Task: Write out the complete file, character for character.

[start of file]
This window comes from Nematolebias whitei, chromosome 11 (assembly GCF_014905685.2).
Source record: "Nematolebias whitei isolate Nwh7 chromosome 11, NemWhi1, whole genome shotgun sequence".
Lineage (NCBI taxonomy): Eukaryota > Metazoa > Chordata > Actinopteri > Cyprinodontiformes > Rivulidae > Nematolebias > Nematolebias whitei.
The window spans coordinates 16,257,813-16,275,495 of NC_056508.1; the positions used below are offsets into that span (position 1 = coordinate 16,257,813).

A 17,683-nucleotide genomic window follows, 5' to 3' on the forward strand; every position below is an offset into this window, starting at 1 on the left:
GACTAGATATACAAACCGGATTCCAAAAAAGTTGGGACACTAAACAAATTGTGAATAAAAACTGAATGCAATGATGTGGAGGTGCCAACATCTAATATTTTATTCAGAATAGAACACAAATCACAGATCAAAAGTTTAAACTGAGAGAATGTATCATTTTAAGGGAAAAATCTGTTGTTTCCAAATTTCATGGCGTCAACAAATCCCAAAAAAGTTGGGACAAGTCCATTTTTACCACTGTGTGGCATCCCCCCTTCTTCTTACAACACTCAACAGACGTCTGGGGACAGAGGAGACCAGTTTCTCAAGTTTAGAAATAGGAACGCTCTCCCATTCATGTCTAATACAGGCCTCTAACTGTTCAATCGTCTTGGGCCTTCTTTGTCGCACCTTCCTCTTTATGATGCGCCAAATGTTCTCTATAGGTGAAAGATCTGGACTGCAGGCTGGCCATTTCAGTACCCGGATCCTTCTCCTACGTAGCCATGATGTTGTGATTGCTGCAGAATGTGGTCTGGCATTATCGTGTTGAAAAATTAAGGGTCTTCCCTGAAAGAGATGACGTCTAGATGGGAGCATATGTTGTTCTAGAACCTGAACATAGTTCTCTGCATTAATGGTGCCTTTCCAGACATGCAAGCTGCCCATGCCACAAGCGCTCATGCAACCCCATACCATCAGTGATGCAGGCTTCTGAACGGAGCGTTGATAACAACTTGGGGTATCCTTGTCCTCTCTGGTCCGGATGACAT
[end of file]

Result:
This window comes from Nematolebias whitei, chromosome 11 (assembly GCF_014905685.2).
Source record: "Nematolebias whitei isolate Nwh7 chromosome 11, NemWhi1, whole genome shotgun sequence".
Lineage (NCBI taxonomy): Eukaryota > Metazoa > Chordata > Actinopteri > Cyprinodontiformes > Rivulidae > Nematolebias > Nematolebias whitei.
The window spans coordinates 16,257,813-16,275,495 of NC_056508.1; the positions used below are offsets into that span (position 1 = coordinate 16,257,813).

A 17,683-nucleotide genomic window follows, 5' to 3' on the forward strand; every position below is an offset into this window, starting at 1 on the left:
GACTAGATATACAAACCGGATTCCAAAAAAGTTGGGACACTAAACAAATTGTGAATAAAAACTGAATGCAATGATGTGGAGGTGCCAACATCTAATATTTTATTCAGAATAGAACACAAATCACAGATCAAAAGTTTAAACTGAGAGAATGTATCATTTTAAGGGAAAAATCTGTTGTTTCCAAATTTCATGGCGTCAACAAATCCCAAAAAAGTTGGGACAAGTCCATTTTTACCACTGTGTGGCATCCCCCCTTCTTCTTACAACACTCAACAGACGTCTGGGGACAGAGGAGACCAGTTTCTCAAGTTTAGAAATAGGAACGCTCTCCCATTCATGTCTAATACAGGCCTCTAACTGTTCAATCGTCTTGGGCCTTCTTTGTCGCACCTTCCTCTTTATGATGCGCCAAATGTTCTCTATAGGTGAAAGATCTGGACTGCAGGCTGGCCATTTCAGTACCCGGATCCTTCTCCTACGTAGCCATGATGTTGTGATTGCTGCAGAATGTGGTCTGGCATTATCGTGTTGAAAAATTAAGGGTCTTCCCTGAAAGAGATGACGTCTAGATGGGAGCATATGTTGTTCTAGAACCTGAACATAGTTCTCTGCATTAATGGTGCCTTTCCAGACATGCAAGCTGCCCATGCCACAAGCGCTCATGCAACCCCATACCATCAGTGATGCAGGCTTCTGAACGGAGCGTTGATAACAACTTGGGGTATCCTTGTCCTCTCTGGTCCGGATGACAT